To keep up with the city’s growth and improve response times, the Charlotte Fire Department is opening a new fire station and adding 18 firefighters this year as part of the city budget.
The budget includes $5.8 million for a new fire station in a high-growth area near Clanton Road and Interstate 77. It could take three years to open.
Another $900,000 will pay for the additional 18 firefighters for a new engine company at Fire Station 42 on Central Avenue. That station receives one of the highest volume of calls in the city.
As the city grows and changes, the Charlotte Fire Department must change as well, said Fire Chief Jon Hannan, but it takes time to fund and make those changes. By the time a station or firefighters are added, the city has grown in a new area and the department has more changes to make, he said.
“You’re always a little bit behind,” Hannan said.
To make things more challenging, the fire department is still recovering from the recession, Hannan said. The 2008 recession prevented the department from keeping up with growth and call load because of the lack of funding.
“It is a delayed impact before you start seeing an ability to deal with things like that,” Hannan said.
In 2008, the Charlotte Fire Department employed 929 firefighters. In the years since the recession, the number of firefighters has reached 1,033.
But that is just the start of their to-do list, Hannan said. The department has mapped the parts of Charlotte with large call loads, the busiest fire companies and the highest response times to show where the city needs to fund next.
“As the city grows and the call load goes up, it will take more resources for public safety,” he said.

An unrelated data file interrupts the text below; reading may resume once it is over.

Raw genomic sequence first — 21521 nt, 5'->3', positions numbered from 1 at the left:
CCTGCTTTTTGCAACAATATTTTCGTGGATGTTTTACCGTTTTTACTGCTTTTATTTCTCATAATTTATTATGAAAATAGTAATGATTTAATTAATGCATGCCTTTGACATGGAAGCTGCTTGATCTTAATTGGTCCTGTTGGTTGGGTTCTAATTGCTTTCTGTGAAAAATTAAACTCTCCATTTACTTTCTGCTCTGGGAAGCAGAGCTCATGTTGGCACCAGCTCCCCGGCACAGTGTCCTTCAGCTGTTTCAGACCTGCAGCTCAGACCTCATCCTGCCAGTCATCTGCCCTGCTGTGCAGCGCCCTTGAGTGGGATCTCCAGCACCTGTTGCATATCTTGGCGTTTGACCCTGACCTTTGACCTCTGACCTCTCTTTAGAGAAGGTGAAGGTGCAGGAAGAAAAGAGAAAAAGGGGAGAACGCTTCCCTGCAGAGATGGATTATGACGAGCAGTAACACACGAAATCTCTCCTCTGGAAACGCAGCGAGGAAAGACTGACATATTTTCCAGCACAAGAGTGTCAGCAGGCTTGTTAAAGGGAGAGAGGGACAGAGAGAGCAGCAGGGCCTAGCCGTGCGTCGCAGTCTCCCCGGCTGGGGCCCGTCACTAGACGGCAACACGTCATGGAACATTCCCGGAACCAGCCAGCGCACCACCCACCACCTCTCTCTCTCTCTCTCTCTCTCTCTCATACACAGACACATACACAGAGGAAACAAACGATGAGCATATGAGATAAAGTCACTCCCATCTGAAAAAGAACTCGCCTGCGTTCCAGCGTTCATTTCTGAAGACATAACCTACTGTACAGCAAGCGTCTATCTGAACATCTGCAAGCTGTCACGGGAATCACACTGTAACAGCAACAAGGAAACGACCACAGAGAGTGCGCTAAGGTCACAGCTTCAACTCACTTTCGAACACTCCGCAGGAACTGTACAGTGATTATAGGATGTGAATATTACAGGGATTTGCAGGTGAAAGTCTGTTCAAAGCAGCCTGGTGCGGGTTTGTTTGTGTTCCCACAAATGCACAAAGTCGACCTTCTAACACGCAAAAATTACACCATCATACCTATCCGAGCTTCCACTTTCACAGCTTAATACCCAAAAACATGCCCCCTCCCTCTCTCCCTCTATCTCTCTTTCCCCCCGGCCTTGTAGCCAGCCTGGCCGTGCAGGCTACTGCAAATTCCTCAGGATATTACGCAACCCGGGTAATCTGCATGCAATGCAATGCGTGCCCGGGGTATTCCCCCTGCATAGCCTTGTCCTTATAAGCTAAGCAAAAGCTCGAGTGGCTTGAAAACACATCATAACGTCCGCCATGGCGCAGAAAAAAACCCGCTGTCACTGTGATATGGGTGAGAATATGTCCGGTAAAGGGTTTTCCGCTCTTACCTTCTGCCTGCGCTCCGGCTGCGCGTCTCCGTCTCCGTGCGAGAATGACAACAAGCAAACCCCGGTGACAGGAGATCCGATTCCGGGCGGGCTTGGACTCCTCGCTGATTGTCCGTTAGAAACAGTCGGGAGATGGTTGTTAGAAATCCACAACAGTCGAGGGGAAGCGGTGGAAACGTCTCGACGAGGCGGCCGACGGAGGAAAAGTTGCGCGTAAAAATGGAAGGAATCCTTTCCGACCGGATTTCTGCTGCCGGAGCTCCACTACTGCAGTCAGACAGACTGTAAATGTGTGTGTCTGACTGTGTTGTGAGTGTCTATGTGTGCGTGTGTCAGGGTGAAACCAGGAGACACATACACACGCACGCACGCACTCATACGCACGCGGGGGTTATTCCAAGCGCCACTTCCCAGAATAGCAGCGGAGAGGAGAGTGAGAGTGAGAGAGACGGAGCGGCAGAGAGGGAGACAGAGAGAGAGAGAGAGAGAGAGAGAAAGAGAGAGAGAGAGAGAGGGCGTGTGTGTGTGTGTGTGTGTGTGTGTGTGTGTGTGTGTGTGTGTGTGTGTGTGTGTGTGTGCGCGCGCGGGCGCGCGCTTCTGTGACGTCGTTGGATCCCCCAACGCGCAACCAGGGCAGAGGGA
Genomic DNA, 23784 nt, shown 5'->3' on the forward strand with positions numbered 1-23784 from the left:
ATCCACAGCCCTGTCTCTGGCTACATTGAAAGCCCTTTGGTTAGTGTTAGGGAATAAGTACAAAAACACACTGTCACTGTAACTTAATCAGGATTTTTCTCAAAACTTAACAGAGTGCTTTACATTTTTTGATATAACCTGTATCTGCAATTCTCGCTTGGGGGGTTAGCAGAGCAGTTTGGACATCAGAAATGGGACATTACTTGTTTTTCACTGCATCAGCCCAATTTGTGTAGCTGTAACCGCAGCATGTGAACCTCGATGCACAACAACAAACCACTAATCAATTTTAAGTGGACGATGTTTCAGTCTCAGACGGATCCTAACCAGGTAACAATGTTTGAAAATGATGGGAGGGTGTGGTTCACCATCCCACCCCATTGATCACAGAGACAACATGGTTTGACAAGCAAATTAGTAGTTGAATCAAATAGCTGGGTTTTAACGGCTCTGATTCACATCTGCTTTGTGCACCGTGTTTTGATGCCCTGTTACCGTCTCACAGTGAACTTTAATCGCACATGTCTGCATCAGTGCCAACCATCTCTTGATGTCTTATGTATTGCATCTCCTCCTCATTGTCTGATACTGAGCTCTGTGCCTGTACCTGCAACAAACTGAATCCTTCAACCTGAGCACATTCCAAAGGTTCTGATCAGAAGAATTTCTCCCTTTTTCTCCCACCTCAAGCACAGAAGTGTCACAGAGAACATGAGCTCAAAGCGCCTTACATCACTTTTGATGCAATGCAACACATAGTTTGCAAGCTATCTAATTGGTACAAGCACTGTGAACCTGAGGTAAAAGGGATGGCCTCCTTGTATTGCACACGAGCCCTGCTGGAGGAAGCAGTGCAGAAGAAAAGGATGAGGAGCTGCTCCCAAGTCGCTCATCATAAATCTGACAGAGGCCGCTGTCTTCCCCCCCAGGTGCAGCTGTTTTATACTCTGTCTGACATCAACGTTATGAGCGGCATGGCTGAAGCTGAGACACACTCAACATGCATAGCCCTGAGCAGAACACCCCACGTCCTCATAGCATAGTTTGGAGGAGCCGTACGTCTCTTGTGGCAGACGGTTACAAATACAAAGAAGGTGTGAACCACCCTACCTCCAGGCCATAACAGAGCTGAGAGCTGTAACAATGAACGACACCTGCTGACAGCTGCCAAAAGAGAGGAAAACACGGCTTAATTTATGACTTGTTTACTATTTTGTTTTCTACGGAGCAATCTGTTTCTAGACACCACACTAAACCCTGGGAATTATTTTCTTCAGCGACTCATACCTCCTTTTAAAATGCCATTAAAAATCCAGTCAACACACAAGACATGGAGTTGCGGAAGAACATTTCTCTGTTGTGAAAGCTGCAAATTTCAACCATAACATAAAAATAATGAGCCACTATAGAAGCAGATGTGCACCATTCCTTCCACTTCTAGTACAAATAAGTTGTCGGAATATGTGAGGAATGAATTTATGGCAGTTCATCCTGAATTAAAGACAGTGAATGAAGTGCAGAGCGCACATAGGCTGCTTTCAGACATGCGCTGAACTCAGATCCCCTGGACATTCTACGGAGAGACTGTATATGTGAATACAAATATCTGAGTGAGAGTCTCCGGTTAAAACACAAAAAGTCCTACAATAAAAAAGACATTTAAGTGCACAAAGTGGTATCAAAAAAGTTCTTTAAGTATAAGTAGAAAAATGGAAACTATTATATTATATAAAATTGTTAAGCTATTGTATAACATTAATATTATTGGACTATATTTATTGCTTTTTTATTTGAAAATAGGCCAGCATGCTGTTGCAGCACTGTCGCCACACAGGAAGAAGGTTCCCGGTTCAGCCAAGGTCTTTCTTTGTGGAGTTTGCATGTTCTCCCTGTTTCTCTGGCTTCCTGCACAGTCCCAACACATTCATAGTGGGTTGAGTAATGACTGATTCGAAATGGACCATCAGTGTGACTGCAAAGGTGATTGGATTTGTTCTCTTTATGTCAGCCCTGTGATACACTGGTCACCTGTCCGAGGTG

In making its requests, the department looks at how quickly it can get one fire truck to a particular area. Preferably it is under six minutes. Southwest Charlotte, along Interstate 77, is a problem area where the first firetruck doesn’t arrive in under six minutes. Part of east Charlotte, from Independence Boulevard up toward Eastway Drive, is another problem area.
They also look at how quickly the minimum firefighting force arrives, which is four trucks for Charlotte. That should happen in under 10 minutes. Immediately north of uptown and Matthews are areas where it takes longer for the four trucks to arrive.
The National Fire Protection Association recommends a response time of under 9 minutes in urban areas. For suburban areas, the recommendation is under 10 minutes.
A rapidly growing city could assess its needs every year while a more rural city could every decade, said Tim Bradley, the executive director of the North Carolina State Firefighters’ Association. He said mapping out growth could look 10 years ahead, and departments need to predict how the needs of the city will change.
“In most cases, growth is long term, and it needs a plan,” he said.
Jamie Gwaltney: 704-358-5612, @jamielgwaltney